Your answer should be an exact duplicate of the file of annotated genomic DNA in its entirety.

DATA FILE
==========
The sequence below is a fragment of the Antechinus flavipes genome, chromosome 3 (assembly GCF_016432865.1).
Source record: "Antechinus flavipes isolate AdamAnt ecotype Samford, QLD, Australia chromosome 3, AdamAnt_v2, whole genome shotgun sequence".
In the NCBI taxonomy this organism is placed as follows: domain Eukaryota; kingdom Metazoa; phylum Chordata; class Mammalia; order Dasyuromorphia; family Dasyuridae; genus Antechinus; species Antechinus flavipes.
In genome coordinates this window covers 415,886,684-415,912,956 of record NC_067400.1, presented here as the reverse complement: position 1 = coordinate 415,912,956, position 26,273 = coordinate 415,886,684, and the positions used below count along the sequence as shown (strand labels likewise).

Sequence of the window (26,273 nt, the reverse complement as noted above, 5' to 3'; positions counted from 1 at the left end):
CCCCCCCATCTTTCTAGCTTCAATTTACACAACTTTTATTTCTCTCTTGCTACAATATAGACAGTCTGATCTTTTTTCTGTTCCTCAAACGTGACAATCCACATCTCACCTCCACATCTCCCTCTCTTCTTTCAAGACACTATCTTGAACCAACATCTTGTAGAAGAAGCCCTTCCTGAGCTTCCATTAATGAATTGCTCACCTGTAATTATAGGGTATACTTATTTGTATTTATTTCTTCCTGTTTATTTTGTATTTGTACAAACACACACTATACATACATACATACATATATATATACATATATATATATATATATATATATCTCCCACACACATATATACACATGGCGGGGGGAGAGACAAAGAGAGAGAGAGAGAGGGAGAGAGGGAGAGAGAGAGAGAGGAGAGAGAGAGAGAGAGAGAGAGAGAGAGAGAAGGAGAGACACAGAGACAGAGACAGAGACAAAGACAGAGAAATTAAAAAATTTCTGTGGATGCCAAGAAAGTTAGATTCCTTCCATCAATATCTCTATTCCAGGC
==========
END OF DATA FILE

The sequence below is a fragment of the Antechinus flavipes genome, chromosome 3 (assembly GCF_016432865.1).
Source record: "Antechinus flavipes isolate AdamAnt ecotype Samford, QLD, Australia chromosome 3, AdamAnt_v2, whole genome shotgun sequence".
In the NCBI taxonomy this organism is placed as follows: domain Eukaryota; kingdom Metazoa; phylum Chordata; class Mammalia; order Dasyuromorphia; family Dasyuridae; genus Antechinus; species Antechinus flavipes.
In genome coordinates this window covers 415,886,684-415,912,956 of record NC_067400.1, presented here as the reverse complement: position 1 = coordinate 415,912,956, position 26,273 = coordinate 415,886,684, and the positions used below count along the sequence as shown (strand labels likewise).

Sequence of the window (26,273 nt, the reverse complement as noted above, 5' to 3'; positions counted from 1 at the left end):
CCCCCCCATCTTTCTAGCTTCAATTTACACAACTTTTATTTCTCTCTTGCTACAATATAGACAGTCTGATCTTTTTTCTGTTCCTCAAACGTGACAATCCACATCTCACCTCCACATCTCCCTCTCTTCTTTCAAGACACTATCTTGAACCAACATCTTGTAGAAGAAGCCCTTCCTGAGCTTCCATTAATGAATTGCTCACCTGTAATTATAGGGTATACTTATTTGTATTTATTTCTTCCTGTTTATTTTGTATTTGTACAAACACACACTATACATACATACATACATATATATATACATATATATATATATATATATATATCTCCCACACACATATATACACATGGCGGGGGGAGAGACAAAGAGAGAGAGAGAGAGGGAGAGAGGGAGAGAGAGAGAGAGGAGAGAGAGAGAGAGAGAGAGAGAGAGAGAGAAGGAGAGACACAGAGACAGAGACAGAGACAAAGACAGAGAAATTAAAAAATTTCTGTGGATGCCAAGAAAGTTAGATTCCTTCCATCAATATCTCTATTCCAGGC